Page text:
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Scientific Research Publishing Inc.


The deficit of organ donors has fueled the need for advances in tissue engineering and regenerative medicine. Microencapsulation in alginate immuno-isolation membranes has been used to treat many disabling metabolic disorders, namely, phenylketonuria, kidney failure and diabetes mellitus. Systematic nutrient flux determinations are hindered by the lack of experimental data on alginate-based membrane topography and the pore size thus preventing the full therapeutic potential of the bio-membranes to be reached. In this study, samples of cross-linked alginate membranes were subjected to the following analytical characterization: 1) pore size characterization using atomic force microscopy operated in contact mode to detect and measure pore size; 2) differential scanning calorimetry to confirm biopolymer cross-linking; and 3) diffusivity measurements using spectrophotometry and fluorescence microscopy to confirm the presence of through pores and to calculate reflection coefficients. The pore sizes for the pre-clinical standard formulation of 1.5% (w/v) medium viscosity alginate cross-linked with 1.5% CaCl2 and 0.5% (w/v) alginate and chitosan cross-linked with 20% CaCl2 are 5.2 nm ± 0.9 nm and 7.0 nm ± 3.1 nm, respectively. An increase in the glass transition temperatures as a function of cross-linker concentration was observed. Diffusivity values obtained from the inward diffusivity of creatinine into macrocapsules (d = 1000 μm ± 75 μm) and the outward diffusivity of FITC dextrans from macrocapsules (d = 1000 μm ± 75 μm) and microcapsules (d = 40 μm ± 5 μm) were shown to correlate strongly (R2 = 0.9835) with the ratio of solute to pore sizes, confirming the presence of through pores. Reflection coefficients approaching and exceeding unity correlate with the lack of permeability of the membranes to MW markers that are 70 kDa and greater.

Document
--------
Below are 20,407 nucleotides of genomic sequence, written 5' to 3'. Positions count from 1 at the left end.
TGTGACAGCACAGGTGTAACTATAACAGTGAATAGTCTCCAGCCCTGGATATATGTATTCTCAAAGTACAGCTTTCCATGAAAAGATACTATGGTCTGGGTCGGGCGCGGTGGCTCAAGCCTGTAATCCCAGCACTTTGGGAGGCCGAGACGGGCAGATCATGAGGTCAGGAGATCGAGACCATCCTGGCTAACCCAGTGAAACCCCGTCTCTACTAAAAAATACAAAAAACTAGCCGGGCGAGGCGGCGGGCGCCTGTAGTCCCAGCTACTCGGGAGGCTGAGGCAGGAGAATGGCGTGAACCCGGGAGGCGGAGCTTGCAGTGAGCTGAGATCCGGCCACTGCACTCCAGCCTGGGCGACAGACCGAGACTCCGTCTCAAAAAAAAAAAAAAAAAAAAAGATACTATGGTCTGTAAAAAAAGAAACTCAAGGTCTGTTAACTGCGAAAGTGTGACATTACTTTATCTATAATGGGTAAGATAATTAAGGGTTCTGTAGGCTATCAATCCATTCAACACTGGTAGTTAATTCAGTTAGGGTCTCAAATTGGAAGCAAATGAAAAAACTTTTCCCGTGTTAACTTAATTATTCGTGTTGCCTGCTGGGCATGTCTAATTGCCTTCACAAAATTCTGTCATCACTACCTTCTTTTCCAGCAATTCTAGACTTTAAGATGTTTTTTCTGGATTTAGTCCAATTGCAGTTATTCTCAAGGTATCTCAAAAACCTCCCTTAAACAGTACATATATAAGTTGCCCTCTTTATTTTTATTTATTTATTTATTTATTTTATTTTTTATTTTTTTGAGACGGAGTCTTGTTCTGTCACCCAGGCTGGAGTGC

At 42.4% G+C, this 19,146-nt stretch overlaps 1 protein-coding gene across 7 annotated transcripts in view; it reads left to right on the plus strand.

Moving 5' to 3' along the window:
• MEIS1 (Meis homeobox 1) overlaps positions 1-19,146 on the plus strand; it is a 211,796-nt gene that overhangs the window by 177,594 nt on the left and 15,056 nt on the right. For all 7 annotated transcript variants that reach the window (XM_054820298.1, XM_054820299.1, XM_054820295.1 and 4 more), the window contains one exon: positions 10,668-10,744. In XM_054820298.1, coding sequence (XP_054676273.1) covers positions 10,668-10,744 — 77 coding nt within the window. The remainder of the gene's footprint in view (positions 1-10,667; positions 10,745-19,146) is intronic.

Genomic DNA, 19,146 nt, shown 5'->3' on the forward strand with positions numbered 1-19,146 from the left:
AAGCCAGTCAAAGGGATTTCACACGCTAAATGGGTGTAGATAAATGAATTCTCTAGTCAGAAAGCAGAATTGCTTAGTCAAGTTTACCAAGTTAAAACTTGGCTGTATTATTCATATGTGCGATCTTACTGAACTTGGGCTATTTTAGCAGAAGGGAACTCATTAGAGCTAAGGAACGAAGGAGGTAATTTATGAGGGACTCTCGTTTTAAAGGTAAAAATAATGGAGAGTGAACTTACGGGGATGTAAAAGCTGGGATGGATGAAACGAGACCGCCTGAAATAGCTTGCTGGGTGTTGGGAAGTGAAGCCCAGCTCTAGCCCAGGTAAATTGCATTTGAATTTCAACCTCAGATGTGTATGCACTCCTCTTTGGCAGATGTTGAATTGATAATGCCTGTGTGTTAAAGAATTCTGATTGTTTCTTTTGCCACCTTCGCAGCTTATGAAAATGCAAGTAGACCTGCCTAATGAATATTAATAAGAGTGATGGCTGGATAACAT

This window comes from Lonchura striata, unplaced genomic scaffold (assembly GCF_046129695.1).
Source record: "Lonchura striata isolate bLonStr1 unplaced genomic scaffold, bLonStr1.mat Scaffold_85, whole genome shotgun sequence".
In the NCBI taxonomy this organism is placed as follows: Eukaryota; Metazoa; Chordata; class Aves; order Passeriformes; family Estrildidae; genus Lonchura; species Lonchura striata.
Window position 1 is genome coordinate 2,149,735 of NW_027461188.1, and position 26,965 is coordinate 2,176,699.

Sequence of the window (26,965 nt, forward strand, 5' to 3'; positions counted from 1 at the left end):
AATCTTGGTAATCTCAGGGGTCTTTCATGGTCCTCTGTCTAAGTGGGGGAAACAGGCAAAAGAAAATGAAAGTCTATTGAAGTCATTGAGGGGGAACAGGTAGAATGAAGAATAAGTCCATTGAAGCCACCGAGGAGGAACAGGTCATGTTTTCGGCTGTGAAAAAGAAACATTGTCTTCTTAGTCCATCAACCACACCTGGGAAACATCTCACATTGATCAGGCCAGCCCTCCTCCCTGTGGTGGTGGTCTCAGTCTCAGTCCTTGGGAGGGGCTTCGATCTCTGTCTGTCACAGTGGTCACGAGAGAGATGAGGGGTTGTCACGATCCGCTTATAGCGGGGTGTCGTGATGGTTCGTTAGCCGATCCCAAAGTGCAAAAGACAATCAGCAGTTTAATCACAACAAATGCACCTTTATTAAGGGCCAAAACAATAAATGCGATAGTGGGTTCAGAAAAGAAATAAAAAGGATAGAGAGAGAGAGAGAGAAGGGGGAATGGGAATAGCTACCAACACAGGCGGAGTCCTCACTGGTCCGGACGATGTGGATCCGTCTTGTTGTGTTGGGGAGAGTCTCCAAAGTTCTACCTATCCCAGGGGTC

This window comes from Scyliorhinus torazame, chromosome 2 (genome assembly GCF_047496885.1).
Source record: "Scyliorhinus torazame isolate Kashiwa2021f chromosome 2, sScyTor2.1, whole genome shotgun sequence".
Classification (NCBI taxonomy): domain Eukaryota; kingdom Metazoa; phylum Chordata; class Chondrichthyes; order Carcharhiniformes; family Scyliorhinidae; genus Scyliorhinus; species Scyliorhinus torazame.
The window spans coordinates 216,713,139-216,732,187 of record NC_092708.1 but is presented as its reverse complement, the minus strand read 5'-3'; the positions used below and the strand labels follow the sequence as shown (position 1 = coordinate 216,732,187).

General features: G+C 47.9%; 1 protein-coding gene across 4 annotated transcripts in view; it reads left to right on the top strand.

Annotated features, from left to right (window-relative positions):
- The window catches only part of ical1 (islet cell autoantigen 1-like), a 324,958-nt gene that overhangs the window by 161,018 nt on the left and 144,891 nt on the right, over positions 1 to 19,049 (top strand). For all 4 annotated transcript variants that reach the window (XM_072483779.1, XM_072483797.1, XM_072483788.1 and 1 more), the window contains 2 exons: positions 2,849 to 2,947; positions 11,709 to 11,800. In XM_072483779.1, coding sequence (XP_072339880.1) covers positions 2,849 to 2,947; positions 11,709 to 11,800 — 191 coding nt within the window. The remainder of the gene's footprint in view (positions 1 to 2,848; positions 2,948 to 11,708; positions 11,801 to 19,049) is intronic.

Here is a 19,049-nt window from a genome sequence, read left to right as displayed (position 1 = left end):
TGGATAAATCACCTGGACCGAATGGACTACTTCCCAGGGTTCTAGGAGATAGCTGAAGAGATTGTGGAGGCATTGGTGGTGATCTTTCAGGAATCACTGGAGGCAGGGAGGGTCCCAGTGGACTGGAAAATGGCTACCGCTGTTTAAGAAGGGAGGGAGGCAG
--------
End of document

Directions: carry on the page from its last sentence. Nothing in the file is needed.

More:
Copyright © 2013 Cheryl Simpliciano et al. This is an open access article distributed under the Creative Commons Attribution License, which permits unrestricted use, distribution, and reproduction in any medium, provided the original work is properly cited.



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